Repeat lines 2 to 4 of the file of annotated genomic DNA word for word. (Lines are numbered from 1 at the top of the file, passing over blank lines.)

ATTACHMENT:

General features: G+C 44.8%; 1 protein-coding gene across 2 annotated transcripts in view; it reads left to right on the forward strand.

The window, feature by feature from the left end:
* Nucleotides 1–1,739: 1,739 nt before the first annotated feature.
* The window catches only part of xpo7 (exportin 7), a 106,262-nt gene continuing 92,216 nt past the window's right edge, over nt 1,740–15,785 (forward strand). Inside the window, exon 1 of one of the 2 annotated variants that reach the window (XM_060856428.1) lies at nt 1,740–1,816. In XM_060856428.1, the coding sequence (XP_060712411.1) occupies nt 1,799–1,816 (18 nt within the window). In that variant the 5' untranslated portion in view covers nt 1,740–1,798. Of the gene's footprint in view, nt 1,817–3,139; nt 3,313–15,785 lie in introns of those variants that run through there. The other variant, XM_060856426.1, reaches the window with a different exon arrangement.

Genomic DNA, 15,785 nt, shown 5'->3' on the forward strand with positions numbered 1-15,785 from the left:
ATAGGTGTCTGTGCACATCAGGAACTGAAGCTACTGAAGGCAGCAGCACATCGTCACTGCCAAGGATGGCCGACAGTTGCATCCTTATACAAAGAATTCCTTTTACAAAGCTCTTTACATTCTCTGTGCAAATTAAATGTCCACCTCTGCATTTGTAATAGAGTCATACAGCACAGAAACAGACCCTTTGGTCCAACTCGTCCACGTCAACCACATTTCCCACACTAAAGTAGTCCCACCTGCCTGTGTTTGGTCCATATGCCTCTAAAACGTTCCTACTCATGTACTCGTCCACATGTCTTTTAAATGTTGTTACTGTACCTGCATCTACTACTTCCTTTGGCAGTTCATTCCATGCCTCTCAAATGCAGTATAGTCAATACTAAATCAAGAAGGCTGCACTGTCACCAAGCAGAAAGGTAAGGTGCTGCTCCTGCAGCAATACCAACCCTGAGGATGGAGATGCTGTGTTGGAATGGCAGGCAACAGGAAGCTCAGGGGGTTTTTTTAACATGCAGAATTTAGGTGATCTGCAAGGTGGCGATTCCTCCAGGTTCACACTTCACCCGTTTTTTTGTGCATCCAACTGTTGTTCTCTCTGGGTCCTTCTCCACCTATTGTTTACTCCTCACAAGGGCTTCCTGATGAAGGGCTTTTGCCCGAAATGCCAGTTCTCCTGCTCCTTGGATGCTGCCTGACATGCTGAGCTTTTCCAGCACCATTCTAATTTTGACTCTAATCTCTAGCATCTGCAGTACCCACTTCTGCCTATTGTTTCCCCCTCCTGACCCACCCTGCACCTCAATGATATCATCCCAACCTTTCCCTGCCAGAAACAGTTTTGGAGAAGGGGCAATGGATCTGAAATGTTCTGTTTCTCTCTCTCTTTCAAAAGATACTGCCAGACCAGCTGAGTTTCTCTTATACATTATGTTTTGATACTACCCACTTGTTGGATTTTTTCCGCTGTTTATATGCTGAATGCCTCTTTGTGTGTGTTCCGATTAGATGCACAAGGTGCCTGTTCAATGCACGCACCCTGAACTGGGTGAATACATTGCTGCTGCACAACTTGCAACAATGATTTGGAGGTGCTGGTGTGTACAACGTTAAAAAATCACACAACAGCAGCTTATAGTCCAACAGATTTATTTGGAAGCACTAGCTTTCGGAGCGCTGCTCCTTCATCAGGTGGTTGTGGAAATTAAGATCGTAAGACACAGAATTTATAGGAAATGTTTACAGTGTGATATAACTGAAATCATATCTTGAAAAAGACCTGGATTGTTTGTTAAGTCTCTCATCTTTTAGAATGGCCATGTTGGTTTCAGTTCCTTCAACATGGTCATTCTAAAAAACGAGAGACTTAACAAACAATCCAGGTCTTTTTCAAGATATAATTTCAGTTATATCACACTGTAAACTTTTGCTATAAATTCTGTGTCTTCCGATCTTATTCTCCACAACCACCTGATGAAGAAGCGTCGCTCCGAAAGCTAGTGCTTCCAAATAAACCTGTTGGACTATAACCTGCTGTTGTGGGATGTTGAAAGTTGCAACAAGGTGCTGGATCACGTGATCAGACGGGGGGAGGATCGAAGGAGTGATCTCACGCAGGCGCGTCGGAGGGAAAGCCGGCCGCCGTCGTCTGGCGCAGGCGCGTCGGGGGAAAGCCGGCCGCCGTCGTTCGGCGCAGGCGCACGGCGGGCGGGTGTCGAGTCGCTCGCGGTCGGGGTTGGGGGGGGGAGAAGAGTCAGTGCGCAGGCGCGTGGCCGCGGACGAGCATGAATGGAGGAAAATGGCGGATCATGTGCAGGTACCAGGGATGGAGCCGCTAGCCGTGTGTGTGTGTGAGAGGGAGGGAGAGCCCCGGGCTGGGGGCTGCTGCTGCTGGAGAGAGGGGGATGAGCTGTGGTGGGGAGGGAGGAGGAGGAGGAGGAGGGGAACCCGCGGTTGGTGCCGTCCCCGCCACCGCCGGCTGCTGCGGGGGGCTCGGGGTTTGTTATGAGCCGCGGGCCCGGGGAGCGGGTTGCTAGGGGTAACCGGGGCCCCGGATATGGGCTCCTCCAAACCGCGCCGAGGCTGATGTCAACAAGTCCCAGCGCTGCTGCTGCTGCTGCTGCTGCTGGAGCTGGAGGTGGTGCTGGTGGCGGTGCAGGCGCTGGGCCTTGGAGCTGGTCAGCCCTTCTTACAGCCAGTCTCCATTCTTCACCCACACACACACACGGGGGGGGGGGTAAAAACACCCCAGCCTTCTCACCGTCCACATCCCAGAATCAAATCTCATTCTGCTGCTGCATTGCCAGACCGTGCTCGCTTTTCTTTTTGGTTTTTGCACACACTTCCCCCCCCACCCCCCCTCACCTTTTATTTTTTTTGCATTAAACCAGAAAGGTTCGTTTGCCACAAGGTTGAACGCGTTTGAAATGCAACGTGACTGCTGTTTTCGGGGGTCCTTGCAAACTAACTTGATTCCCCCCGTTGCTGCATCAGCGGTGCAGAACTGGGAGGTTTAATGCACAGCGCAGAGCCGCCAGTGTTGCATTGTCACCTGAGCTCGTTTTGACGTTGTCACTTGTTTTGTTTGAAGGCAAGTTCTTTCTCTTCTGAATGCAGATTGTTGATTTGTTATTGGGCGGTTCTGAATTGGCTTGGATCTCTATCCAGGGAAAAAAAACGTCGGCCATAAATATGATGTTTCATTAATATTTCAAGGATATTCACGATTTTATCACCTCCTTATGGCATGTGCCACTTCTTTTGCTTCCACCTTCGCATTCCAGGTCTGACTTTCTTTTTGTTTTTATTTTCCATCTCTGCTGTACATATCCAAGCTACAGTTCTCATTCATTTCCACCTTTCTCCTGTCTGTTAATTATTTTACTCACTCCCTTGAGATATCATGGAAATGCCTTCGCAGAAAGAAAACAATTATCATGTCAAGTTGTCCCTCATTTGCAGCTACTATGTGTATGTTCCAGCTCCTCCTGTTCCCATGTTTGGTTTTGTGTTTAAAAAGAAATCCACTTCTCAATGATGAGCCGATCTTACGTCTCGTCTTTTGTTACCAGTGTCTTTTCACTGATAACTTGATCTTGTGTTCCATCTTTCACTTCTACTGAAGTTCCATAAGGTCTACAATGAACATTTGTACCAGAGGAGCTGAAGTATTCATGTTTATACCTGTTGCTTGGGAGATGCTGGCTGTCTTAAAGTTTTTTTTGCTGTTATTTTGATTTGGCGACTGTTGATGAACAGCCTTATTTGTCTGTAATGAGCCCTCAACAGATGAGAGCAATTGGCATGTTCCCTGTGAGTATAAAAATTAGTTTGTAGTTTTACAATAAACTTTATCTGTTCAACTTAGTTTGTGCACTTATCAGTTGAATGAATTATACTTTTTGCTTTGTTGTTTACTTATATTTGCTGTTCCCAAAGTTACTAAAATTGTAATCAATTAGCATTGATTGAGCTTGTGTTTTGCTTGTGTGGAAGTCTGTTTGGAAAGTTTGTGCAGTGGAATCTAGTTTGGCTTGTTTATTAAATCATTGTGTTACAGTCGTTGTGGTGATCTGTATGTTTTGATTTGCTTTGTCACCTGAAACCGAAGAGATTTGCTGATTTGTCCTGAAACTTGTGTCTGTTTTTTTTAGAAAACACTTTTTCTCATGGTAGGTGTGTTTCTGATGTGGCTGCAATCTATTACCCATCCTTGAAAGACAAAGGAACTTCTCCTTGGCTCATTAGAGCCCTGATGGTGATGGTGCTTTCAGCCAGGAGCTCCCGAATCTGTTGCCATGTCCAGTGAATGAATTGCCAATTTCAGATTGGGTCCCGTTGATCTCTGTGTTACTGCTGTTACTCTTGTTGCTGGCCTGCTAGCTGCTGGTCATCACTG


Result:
The window, feature by feature from the left end:
* Nucleotides 1–1,739: 1,739 nt before the first annotated feature.
* The window catches only part of xpo7 (exportin 7), a 106,262-nt gene continuing 92,216 nt past the window's right edge, over nt 1,740–15,785 (forward strand). Inside the window, exon 1 of one of the 2 annotated variants that reach the window (XM_060856428.1) lies at nt 1,740–1,816. In XM_060856428.1, the coding sequence (XP_060712411.1) occupies nt 1,799–1,816 (18 nt within the window). In that variant the 5' untranslated portion in view covers nt 1,740–1,798. Of the gene's footprint in view, nt 1,817–3,139; nt 3,313–15,785 lie in introns of those variants that run through there. The other variant, XM_060856426.1, reaches the window with a different exon arrangement.